Hot In The City
No, we’re not going to tell you how to use an electric fan or apply sun screen, but as global temperatures rise (and the U.K finds itself in the midst of yet another heatwave as I type) it’s worth looking at a recent study that shows the best ways to keep buildings cool. It may be hot in the city but there are long term, eco-friendly solutions that are pretty easy to implement for city planners.
The study was conducted by the University of Portland in the United States and the team used computer modelling across various property types. They found that although it was not the case that one mitigation solution worked best for all environments, a combination of solutions was extremely effective in many cases. For example, in flat-roof properties, particularly apartment blocks, ‘green’ roofing – the practice of placing vegetation on a growing medium over a waterproof membrane – coupled with the use of reflective materials worked very well in mitigating excessive heat. The team also examined the efficacy of reflective pavements and surfaces to keep city environments cool, with varying degrees of success.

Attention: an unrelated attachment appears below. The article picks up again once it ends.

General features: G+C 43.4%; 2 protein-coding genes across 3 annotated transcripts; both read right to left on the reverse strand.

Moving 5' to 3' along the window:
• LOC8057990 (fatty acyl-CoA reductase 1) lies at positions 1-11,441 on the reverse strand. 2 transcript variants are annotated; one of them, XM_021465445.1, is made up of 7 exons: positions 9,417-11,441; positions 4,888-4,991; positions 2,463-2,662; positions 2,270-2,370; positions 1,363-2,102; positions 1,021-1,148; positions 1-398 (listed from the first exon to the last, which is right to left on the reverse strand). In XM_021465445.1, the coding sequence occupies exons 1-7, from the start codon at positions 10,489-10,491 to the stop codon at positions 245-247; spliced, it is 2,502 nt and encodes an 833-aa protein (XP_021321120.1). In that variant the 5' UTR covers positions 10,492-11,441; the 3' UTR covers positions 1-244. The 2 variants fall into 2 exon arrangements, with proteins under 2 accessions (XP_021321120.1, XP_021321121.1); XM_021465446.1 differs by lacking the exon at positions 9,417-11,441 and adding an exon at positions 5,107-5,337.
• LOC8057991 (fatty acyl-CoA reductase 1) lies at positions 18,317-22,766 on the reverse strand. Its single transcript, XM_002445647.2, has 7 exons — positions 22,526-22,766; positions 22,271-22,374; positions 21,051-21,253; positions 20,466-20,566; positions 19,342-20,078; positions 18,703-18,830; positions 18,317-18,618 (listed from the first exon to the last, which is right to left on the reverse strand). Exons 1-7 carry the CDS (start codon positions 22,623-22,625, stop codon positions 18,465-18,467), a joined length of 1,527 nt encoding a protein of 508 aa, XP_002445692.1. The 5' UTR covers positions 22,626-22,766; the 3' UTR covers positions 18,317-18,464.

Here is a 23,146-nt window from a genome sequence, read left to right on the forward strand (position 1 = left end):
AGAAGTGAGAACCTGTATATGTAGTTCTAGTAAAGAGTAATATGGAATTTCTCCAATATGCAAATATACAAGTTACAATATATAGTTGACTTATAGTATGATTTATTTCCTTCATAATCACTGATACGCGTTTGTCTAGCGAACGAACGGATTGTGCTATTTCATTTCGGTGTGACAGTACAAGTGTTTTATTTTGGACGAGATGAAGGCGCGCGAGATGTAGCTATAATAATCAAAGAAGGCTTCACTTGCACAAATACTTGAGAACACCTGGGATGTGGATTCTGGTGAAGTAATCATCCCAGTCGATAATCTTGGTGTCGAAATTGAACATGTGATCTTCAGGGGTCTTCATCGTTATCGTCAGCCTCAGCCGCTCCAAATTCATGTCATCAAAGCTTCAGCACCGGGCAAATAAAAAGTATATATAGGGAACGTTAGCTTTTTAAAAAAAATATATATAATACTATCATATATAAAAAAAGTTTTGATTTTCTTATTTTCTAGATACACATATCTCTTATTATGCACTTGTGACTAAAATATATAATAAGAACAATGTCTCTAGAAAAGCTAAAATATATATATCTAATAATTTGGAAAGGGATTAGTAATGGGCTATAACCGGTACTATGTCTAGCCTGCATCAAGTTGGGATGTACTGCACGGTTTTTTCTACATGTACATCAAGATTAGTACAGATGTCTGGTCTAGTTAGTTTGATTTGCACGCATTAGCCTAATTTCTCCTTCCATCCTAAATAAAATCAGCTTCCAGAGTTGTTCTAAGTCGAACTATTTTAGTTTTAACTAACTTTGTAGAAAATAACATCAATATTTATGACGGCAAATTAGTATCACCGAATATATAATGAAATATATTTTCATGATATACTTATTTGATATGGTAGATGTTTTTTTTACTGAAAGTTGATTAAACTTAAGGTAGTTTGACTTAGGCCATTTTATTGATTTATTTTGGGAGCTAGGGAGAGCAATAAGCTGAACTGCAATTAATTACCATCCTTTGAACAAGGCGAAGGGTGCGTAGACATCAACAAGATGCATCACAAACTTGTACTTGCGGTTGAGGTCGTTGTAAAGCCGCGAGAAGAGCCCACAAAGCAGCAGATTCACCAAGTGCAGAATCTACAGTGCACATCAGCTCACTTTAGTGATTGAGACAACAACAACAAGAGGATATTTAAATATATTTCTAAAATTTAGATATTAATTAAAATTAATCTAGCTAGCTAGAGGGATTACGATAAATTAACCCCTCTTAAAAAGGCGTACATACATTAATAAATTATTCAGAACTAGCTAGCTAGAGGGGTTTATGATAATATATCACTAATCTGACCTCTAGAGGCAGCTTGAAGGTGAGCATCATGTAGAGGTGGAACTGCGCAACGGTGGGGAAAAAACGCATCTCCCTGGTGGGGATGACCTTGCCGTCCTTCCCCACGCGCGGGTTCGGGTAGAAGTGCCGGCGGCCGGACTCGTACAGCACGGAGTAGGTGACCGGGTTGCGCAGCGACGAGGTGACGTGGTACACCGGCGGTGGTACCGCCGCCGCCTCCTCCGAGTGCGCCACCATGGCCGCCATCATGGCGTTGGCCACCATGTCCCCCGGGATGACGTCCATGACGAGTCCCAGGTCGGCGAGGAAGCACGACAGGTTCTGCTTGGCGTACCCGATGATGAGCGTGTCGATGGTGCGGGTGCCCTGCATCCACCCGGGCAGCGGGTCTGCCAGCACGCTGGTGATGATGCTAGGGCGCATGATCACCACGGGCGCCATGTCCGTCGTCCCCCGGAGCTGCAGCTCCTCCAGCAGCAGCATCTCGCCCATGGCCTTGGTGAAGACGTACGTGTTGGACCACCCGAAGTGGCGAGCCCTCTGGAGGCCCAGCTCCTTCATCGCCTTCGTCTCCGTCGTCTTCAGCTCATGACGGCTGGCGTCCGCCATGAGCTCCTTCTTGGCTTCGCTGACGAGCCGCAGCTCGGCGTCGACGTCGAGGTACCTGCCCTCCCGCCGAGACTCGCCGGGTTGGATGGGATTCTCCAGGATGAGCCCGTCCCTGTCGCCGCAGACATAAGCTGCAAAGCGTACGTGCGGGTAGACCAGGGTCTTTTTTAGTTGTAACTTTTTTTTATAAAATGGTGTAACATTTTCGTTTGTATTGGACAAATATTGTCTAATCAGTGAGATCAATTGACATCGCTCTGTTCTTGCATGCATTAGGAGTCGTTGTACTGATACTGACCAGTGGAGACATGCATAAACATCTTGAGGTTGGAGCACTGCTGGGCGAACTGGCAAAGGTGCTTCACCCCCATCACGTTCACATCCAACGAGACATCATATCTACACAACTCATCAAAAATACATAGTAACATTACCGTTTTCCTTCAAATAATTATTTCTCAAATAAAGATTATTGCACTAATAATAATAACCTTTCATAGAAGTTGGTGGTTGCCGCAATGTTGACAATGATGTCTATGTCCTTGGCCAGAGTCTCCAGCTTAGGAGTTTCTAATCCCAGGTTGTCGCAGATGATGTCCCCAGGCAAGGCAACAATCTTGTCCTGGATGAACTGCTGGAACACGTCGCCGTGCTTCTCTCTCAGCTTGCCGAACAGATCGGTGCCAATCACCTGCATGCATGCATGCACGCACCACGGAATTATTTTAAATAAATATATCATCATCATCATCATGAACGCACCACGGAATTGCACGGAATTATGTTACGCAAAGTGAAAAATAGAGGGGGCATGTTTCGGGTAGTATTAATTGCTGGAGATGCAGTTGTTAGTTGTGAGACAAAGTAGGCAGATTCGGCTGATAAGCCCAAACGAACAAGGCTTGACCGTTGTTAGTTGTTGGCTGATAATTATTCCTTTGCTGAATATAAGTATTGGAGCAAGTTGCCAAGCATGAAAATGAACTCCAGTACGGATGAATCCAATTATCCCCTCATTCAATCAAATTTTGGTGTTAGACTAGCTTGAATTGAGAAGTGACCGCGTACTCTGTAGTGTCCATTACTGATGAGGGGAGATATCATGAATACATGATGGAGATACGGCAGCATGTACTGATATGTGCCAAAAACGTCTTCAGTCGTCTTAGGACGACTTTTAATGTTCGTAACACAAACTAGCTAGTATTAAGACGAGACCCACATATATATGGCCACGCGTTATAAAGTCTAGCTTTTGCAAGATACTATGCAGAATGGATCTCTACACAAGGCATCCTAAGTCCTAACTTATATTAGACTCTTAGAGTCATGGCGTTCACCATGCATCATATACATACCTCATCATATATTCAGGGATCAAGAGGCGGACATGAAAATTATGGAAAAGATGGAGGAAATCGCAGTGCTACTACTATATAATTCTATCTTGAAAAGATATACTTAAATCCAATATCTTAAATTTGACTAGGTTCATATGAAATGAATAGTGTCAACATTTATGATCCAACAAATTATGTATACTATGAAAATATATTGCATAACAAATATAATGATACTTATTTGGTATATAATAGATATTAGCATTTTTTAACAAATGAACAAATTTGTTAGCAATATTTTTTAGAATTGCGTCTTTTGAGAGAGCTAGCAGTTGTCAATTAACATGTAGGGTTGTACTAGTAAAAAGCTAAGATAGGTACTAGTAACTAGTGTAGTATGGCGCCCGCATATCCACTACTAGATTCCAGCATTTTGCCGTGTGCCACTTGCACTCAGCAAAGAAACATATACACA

The study was commissioned by the City of Portland, and lawmakers there were of the view that as summers in the city appeared to be getting hotter by the year then future building design and subsequent planning approval would have to take account of this factor. But there were other interesting findings too. The study found that areas that were previously green but had been paved over experienced a noticeable increase in temperature. This has been studied previously and is known as the urban heat island effect but crucially, a spill-over of raised temperatures into neighbouring areas was observed.
It is hoped that in future years the data gathered by the study will allow planners to create nature-based solutions for increased urban temperatures.